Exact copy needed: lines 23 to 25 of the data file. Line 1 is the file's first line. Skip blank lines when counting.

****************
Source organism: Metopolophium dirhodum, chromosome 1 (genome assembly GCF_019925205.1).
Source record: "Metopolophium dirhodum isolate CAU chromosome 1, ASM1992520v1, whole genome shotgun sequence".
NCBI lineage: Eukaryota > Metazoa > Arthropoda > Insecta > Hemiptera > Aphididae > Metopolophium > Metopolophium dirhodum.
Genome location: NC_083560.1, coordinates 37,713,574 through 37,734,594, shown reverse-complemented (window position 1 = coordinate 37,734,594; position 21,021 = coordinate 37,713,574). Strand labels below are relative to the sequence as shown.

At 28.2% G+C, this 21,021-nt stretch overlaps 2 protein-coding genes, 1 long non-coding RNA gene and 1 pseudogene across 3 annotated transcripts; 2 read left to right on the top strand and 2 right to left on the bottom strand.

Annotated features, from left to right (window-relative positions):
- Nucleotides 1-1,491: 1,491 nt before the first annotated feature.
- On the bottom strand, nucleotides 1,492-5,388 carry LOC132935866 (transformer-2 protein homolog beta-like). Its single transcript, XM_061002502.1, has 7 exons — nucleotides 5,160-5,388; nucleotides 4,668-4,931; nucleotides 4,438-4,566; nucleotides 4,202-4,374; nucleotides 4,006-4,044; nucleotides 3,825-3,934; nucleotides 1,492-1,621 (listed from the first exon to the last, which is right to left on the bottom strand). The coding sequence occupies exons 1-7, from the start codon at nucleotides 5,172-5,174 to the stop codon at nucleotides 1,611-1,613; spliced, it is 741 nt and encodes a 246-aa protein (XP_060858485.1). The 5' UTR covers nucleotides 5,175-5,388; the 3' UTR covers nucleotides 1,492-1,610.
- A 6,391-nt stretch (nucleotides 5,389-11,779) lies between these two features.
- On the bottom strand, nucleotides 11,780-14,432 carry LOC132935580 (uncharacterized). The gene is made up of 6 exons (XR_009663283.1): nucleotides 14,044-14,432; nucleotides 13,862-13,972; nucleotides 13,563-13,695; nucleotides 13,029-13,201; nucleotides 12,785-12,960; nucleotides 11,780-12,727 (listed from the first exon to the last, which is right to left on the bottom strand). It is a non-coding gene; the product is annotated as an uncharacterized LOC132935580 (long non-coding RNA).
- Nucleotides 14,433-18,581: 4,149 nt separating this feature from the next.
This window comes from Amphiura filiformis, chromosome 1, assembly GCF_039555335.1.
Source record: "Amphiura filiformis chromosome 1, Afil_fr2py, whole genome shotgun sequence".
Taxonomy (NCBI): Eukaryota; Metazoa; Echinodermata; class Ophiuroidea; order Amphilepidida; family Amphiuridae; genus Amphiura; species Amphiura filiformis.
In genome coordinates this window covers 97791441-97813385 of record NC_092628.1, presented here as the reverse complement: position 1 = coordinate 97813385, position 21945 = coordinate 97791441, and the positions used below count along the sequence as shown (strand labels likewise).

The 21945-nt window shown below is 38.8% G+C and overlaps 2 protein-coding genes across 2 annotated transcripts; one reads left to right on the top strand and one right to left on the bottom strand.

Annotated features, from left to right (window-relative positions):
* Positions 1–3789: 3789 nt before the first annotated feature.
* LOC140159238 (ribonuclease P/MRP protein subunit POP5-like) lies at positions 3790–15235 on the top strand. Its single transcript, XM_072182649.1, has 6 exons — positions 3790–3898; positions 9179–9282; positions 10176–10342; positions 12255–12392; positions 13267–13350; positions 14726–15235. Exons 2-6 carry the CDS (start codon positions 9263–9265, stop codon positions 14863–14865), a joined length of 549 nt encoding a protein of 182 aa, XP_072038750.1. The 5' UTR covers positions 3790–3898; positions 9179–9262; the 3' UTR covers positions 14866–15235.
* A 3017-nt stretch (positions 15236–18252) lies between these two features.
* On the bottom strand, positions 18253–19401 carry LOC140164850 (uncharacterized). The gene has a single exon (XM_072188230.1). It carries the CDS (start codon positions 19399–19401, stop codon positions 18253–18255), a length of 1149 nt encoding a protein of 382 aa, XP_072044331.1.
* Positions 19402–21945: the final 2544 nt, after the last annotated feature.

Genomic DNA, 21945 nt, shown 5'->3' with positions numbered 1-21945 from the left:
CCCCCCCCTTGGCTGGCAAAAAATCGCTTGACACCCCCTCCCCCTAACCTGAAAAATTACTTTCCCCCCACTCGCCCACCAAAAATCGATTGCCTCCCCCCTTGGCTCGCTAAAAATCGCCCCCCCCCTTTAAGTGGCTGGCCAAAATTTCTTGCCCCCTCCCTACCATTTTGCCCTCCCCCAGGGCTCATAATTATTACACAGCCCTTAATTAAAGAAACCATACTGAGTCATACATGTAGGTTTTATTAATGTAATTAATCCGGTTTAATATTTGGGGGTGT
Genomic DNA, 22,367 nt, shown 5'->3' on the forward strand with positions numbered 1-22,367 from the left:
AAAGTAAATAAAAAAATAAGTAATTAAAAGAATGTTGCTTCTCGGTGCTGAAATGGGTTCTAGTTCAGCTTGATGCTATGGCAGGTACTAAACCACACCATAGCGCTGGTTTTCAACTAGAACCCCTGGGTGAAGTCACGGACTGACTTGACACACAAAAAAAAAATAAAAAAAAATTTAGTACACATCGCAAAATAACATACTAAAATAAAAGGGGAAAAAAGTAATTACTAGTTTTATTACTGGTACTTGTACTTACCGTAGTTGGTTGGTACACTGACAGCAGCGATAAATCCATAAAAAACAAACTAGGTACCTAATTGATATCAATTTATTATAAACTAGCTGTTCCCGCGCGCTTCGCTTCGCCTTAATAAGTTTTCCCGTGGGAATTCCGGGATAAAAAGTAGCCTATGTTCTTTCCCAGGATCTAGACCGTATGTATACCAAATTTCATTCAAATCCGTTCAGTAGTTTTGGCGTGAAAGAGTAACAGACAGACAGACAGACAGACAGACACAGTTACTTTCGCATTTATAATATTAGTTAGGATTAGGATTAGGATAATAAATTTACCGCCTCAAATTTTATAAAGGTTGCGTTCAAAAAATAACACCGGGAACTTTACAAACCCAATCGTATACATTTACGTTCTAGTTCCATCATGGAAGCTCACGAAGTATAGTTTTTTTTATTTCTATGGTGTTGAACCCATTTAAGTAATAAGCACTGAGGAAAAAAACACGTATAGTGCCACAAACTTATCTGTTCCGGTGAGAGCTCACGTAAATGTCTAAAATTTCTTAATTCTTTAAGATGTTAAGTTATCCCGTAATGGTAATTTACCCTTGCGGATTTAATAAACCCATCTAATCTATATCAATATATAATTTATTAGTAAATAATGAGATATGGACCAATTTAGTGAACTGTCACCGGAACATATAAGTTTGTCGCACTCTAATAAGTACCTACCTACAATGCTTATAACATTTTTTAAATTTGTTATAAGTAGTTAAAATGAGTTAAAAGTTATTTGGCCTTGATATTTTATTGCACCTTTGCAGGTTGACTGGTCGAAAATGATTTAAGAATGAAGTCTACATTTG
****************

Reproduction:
Genomic DNA, 21945 nt, shown 5'->3' with positions numbered 1-21945 from the left:
CCCCCCCCTTGGCTGGCAAAAAATCGCTTGACACCCCCTCCCCCTAACCTGAAAAATTACTTTCCCCCCACTCGCCCACCAAAAATCGATTGCCTCCCCCCTTGGCTCGCTAAAAATCGCCCCCCCCCTTTAAGTGGCTGGCCAAAATTTCTTGCCCCCTCCCTACCATTTTGCCCTCCCCCAGGGCTCATAATTATTACACAGCCCTTAATTAAAGAAACCATACTGAGTCATACATGTAGGTTTTATTAATGTAATTAATCCGGTTTAATATTTGGGGGTGT
Genomic DNA, 22,367 nt, shown 5'->3' on the forward strand with positions numbered 1-22,367 from the left: